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  #21  
Old 07-30-2009, 10:21 AM
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If you can get Blue Streak or Accel points somewhere along the line, they are far better than the Brand X you get from some places for $4.

Settings: about .016" gap or 26-29 degrees dwell.

Plug wires: you get more spark with less resistance. Basic electricity!! Try and hunt down a set of Accel 4038 which are 8 mm and stranded metal core. You may need to change dist caps to accomodate them.

If you get quality points you can at some point consider a beefier output coil (MSD or Accel for example) Between all the ignition fine tuning, you get instant starting and better gas mileage (and you can use all of that you can get!)

good luck!

John
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  #22  
Old 07-30-2009, 10:31 AM
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Quote:
Originally Posted by Richard D. Hord View Post
These old cars are very heavy! Concrete blocks will not support that much weight by themselves, thats why the use them together and put mortar in between them!
Nether will a jack by itself. ALWAYS USE JACK STANDS!!!
Richard D. Hord
Actually mortar has very little strength and its primary purpose is to allow leveling of the masonry wall (and to fill gaps between the blocks). It adds nothing to the strength of the wall/block assembly.

The problem with concrete blocks is there are many different strengths: thin wall, multi-core, thick wall, solid units, heavy duty, light duty, etc.

I have a 12x20 storage building lfull to the rafters with HEAVY items supported at its corners by dry-stacked heavy-duty concrete blocks - no mortar, no rebar, no grout fill. The thing isn't going anyplace.

Concrete is exceptional in compression. It is "eccentric loading" and shear that can cause failure.

all that said - I agree that heavy duty jack stands are the way to go. I use those and supplement them with SOLID masonry units stacked under the rear axle, front frame, etc. if the vehicle will be elevated for any length of time.
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  #23  
Old 07-30-2009, 10:46 AM
Richard D. Hord Richard D. Hord is offline
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Hey tarps3,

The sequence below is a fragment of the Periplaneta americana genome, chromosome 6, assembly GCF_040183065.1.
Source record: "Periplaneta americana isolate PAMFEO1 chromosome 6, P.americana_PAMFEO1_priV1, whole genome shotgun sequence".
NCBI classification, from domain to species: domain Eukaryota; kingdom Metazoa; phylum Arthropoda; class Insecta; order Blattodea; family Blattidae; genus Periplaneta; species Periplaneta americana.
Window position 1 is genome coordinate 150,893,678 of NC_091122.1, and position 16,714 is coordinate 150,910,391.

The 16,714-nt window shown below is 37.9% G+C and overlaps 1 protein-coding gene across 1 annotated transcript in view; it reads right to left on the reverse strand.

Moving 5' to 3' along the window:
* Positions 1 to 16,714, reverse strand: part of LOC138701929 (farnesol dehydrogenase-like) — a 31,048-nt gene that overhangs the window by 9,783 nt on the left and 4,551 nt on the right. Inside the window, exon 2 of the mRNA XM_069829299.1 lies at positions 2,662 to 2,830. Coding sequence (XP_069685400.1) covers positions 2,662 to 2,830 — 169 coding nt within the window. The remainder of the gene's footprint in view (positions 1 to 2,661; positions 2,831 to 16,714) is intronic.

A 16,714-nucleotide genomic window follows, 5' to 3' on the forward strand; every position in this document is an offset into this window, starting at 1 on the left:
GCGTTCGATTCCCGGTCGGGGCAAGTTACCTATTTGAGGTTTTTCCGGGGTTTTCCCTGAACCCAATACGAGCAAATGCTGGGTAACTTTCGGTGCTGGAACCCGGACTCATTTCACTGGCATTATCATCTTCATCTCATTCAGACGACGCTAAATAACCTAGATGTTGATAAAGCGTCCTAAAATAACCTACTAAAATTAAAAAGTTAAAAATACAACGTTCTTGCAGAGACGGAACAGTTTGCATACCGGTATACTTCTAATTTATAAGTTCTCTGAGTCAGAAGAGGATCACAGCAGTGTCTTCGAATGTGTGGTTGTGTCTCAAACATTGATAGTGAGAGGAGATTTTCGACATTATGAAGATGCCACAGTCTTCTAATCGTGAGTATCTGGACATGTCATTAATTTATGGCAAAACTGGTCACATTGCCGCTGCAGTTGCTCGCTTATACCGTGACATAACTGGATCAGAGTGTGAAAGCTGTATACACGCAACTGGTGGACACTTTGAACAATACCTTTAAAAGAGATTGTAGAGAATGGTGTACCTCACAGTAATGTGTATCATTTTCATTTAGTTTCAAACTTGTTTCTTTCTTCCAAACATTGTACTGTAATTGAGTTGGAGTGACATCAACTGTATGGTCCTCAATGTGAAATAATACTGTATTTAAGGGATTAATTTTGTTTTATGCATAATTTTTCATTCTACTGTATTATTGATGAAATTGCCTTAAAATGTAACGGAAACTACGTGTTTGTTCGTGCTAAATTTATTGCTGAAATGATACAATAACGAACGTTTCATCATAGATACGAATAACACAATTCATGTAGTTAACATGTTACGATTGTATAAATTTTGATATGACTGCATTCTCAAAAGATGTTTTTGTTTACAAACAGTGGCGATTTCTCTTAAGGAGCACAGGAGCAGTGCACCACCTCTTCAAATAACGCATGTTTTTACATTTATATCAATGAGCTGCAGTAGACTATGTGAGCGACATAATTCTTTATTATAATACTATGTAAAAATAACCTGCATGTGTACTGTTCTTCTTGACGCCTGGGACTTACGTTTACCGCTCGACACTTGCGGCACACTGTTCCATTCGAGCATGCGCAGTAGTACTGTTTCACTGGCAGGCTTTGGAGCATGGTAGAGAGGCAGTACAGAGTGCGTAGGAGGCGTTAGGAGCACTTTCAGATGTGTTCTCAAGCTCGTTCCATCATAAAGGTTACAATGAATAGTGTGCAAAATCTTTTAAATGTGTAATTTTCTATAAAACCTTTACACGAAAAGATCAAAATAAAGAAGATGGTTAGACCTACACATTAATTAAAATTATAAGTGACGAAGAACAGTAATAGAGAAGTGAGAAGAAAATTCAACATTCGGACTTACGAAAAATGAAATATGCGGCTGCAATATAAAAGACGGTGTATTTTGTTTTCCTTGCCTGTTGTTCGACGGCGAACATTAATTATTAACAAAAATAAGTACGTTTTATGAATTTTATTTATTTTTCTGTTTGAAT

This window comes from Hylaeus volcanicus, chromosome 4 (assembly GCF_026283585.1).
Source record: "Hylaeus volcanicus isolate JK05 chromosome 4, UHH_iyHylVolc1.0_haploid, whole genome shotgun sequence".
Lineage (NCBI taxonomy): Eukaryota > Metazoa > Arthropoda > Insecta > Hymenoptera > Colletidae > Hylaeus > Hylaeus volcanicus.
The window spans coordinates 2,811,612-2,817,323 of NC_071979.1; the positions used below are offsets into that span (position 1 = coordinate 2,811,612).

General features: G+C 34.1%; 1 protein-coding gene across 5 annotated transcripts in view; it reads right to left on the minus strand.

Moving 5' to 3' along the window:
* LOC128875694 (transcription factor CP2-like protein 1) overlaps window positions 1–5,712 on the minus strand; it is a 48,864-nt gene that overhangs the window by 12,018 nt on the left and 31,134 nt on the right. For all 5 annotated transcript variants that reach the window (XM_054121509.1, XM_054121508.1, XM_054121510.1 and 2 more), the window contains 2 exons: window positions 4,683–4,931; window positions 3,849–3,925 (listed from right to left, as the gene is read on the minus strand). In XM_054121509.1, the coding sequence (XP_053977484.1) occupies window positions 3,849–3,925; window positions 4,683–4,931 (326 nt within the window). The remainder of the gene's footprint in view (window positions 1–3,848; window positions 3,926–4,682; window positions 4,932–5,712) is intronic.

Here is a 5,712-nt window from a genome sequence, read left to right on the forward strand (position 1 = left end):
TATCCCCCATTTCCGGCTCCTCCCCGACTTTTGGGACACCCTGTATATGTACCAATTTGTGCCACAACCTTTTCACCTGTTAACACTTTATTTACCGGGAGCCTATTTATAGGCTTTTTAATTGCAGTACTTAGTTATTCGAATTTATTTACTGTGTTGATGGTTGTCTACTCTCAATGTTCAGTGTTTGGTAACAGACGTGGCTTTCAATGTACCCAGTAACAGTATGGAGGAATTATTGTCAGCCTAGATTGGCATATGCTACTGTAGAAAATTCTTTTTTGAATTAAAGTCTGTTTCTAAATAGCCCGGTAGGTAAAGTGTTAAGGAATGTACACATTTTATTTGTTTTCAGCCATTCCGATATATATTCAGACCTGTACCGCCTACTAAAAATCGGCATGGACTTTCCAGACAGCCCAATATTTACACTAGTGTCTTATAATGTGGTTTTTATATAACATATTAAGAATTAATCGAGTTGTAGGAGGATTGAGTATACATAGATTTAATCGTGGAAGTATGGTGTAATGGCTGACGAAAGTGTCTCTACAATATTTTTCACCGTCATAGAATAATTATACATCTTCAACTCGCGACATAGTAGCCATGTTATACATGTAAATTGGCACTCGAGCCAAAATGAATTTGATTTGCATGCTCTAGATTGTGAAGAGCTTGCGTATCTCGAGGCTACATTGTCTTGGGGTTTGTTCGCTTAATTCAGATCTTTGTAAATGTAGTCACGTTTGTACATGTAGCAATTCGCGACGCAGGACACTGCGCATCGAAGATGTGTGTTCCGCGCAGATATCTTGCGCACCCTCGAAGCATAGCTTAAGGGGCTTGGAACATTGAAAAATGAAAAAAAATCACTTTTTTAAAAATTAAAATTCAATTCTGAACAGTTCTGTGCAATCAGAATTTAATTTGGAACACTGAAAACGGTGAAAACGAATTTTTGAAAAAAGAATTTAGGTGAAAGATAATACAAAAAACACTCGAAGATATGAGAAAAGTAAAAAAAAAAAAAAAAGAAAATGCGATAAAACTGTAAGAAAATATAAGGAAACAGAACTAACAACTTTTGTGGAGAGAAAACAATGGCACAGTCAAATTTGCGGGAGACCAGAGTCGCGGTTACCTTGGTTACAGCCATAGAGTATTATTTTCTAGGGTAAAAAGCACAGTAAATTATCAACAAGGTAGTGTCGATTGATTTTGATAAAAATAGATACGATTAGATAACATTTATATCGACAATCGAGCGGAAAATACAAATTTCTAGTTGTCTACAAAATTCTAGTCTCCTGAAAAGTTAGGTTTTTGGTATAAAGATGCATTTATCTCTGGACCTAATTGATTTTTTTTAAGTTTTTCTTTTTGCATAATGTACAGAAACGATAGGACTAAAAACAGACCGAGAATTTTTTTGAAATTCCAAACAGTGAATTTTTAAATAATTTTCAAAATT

Very true! Also the very bottom block, once laid, has no more weight on it than any other one in the same wall!!!
Richard D. Hord
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  #24  
Old 07-30-2009, 12:02 PM
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note the word heavy in heavy duty jack stands. I have jack stands I have used for years under subcompact cars that would fold up like yesterday's newspaper under the TBird.

I have a bunch of 3' long 2x10 wood that I pile up for added insurance.

I live in Massachusetts where one time Detroit Tiger pitcher Mark Fidrych grew up and returned to the family farm. He was working under a truck and the jack assembly slipped and either suffocated or strangled him this spring.

On a more positive note, not only does tarp3 know his way around Ford FEs and TBirds but he really knows concrete!

John
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  #25  
Old 07-30-2009, 01:27 PM
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Quote:
Originally Posted by JohnG View Post
On a more positive note, not only does tarp3 know his way around Ford FEs and TBirds but he really knows concrete!

John
yes - I'm a true renaissance man.

funny thing - chicks don't seem interested when I try to dazzle them with my concrete knowledge - go figure
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  #26  
Old 07-30-2009, 01:39 PM
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You got a dog and a pickup truck... you got it made with them!!
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  #27  
Old 08-02-2009, 10:54 PM
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Got the timing advanced so that it runs well at idle, even when in drive! I don't have working brakes yet, still waiting on parts, so all I can do is work on the engine. Under load, it has too much advance now, so I need less advance with the higher RPM's. Also did compression test. I think the engine has possibilities with more work. Comments and suggestion appreciated!

Results below:
1 155
2 152
3 155
4 150
5 157
6 163
7 159
8 159
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  #28  
Old 08-03-2009, 06:18 PM
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Kinda curious how you are testing the idle speed in drive with no brakes... LOL

If you've got the standard 352 ought to be a bit closer to a compression ratio of 10.2:1 ....
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  #29  
Old 08-03-2009, 11:36 PM
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The parking brake is holding it. I don't have the hydraulics working yet, but the back parking brake's aren't bad. You think I should be seeing closer to 180 psi I gather?

Is 10.2 x 14.7 a good number which would be 150 psi? I'm at 25 feet elevation.

Maybe I don't understand your response. Thanks!
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  #30  
Old 08-03-2009, 11:57 PM
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The good thing about your compression figures are excellent consistency.

In absolute terms, I would first want to know if the engine had been completely warmed up and if the throttle was wide open when the readings were taken.

Any sense of what kind of mileage the motor has on it?

John
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